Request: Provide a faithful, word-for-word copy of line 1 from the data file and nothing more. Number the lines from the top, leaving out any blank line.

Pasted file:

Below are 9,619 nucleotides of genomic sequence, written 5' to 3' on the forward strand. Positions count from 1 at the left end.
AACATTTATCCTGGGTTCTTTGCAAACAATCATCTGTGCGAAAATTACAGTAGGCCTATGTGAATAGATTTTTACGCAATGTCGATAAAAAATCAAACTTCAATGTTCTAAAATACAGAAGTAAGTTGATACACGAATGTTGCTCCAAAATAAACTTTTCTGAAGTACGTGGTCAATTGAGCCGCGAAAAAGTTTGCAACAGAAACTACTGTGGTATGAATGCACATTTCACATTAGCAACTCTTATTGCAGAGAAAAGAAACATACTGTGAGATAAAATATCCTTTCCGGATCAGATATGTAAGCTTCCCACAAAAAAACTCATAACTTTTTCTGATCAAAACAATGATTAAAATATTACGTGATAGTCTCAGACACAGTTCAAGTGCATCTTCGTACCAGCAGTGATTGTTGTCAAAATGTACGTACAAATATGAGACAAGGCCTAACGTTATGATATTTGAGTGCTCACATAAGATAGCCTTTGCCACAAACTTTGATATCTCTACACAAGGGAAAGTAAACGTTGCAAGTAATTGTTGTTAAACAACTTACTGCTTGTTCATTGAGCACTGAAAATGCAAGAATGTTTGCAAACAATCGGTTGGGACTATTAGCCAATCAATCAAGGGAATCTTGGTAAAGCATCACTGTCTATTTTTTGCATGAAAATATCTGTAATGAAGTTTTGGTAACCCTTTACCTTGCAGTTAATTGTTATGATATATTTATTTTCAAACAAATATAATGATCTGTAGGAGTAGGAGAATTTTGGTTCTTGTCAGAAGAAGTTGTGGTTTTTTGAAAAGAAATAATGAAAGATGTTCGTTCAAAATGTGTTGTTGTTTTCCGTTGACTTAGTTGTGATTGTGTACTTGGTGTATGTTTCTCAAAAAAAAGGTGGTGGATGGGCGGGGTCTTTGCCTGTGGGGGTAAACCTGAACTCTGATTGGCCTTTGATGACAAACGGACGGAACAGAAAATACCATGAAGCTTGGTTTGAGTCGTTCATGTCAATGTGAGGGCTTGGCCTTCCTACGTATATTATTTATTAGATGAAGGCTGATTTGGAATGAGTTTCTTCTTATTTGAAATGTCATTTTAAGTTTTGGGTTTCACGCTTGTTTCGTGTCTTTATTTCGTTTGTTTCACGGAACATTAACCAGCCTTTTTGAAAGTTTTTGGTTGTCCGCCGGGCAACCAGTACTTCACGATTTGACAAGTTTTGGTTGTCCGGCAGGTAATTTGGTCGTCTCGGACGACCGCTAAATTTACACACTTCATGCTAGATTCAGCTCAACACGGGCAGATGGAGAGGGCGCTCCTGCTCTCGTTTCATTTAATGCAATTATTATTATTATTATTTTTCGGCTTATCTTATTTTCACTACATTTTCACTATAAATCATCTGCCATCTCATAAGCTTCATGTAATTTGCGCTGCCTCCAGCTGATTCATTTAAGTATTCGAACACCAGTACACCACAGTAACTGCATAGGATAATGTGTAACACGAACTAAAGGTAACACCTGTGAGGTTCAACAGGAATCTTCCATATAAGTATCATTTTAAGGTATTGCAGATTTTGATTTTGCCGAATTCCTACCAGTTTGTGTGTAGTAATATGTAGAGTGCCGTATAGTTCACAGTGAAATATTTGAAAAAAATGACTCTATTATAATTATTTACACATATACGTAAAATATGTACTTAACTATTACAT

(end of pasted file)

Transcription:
Below are 9,619 nucleotides of genomic sequence, written 5' to 3' on the forward strand. Positions count from 1 at the left end.